When you hear the word “nanomedicine,” it might call to mind scenarios like those in the 1966 movie “Fantastic Voyage.” The film portrays a medical team shrunken down to ride a microscopic robotic ship through a man’s body to clear a blood clot in his brain.
Nanomedicine has not reached that level of sophistication yet. Although scientists can generate nanomaterials smaller then several nanometers – the “nano” indicating one-billionth of a meter – today’s nanotechnology has not been able to generate functional electronic robotics tiny enough to inject safely into the bloodstream. But since the concept of nanotechnology was first introduced in the 1970s, it has made its mark in many everyday products, including electronics, fabrics, food, water and air treatment processes, cosmetics and drugs. Given these successes across different fields, many medical researchers were eager to use nanotechnology to diagnose and treat disease.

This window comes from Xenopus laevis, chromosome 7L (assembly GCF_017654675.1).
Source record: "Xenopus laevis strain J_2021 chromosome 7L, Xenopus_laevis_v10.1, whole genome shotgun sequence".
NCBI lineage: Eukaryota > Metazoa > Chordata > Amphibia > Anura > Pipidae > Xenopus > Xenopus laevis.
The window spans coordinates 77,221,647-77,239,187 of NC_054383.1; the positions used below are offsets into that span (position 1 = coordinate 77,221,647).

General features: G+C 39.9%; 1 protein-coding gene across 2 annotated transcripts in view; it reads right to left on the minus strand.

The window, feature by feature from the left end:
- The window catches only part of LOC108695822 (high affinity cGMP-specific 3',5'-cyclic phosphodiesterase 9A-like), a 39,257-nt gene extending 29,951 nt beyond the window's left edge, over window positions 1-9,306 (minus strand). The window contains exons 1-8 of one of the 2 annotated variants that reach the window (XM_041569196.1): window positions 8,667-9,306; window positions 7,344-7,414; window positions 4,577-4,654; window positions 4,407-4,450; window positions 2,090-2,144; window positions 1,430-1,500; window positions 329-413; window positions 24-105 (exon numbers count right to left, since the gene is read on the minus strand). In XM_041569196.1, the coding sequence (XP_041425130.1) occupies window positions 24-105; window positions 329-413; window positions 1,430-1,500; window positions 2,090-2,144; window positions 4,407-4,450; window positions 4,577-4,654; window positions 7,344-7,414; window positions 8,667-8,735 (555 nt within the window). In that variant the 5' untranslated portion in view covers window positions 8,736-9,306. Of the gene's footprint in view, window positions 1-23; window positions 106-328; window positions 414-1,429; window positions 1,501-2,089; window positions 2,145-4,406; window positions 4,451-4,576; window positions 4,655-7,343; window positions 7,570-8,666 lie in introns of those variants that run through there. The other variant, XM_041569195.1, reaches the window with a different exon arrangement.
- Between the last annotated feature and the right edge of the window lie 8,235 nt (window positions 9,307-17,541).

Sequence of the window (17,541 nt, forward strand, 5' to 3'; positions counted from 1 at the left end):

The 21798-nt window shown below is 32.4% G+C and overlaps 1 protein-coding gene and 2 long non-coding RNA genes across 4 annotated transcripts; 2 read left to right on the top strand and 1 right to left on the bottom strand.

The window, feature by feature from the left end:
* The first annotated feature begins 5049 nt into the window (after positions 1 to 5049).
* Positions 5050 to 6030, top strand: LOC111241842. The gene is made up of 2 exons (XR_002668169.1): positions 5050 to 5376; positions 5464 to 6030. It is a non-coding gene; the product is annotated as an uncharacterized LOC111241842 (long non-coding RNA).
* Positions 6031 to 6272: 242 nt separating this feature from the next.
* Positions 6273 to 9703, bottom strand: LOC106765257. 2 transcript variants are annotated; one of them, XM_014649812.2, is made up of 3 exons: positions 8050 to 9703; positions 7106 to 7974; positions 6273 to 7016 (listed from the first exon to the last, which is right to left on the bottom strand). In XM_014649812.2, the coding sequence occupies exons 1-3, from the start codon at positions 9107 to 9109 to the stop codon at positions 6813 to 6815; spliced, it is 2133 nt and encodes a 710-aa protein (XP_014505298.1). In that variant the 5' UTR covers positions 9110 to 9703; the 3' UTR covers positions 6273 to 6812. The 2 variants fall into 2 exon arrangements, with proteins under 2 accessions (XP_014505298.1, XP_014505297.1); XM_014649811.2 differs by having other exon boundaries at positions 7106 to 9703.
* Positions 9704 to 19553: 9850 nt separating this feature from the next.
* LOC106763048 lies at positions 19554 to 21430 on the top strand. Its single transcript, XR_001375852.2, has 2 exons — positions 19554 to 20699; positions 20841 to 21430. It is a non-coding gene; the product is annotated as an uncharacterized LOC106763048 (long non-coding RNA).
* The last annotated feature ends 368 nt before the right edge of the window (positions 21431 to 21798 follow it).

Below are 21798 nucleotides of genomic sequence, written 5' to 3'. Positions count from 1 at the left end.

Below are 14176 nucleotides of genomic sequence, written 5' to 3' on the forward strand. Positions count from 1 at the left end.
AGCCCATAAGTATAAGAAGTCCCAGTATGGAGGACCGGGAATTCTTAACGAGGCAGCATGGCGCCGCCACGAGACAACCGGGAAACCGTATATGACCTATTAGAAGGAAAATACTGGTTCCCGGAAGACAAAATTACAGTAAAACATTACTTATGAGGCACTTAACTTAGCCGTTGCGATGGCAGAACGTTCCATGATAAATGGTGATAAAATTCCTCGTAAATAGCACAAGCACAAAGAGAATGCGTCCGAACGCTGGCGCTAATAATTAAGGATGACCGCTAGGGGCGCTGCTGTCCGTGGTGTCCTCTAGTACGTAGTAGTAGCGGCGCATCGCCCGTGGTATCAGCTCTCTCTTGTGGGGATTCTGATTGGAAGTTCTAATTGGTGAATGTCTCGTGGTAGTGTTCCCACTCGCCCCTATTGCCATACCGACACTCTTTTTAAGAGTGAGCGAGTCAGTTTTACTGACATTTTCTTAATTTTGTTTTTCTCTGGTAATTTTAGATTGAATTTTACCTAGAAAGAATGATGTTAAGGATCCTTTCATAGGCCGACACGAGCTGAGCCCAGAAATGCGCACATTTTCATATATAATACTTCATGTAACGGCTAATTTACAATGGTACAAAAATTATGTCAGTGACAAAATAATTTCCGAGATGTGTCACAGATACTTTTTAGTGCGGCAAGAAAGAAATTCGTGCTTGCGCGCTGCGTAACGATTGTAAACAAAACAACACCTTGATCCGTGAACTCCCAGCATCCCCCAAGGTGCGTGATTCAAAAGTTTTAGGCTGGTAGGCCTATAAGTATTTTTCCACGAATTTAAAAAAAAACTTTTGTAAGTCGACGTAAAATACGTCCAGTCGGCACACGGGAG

I am a pharmaceutical scientist who was inspired by the promise of nanomedicine. My lab has worked on developing cancer treatments using nanomaterials over the past 20 years. While nanomedicine has seen many successes, some researchers like me have been disappointed by its underwhelming overall performance in cancer. To better translate success in the lab to treatments in the clinic, we proposed a new way to design cancer drugs using nanomaterials. Using this strategy, we developed a treatment that was able to achieve full remission in mice with metastatic breast cancer.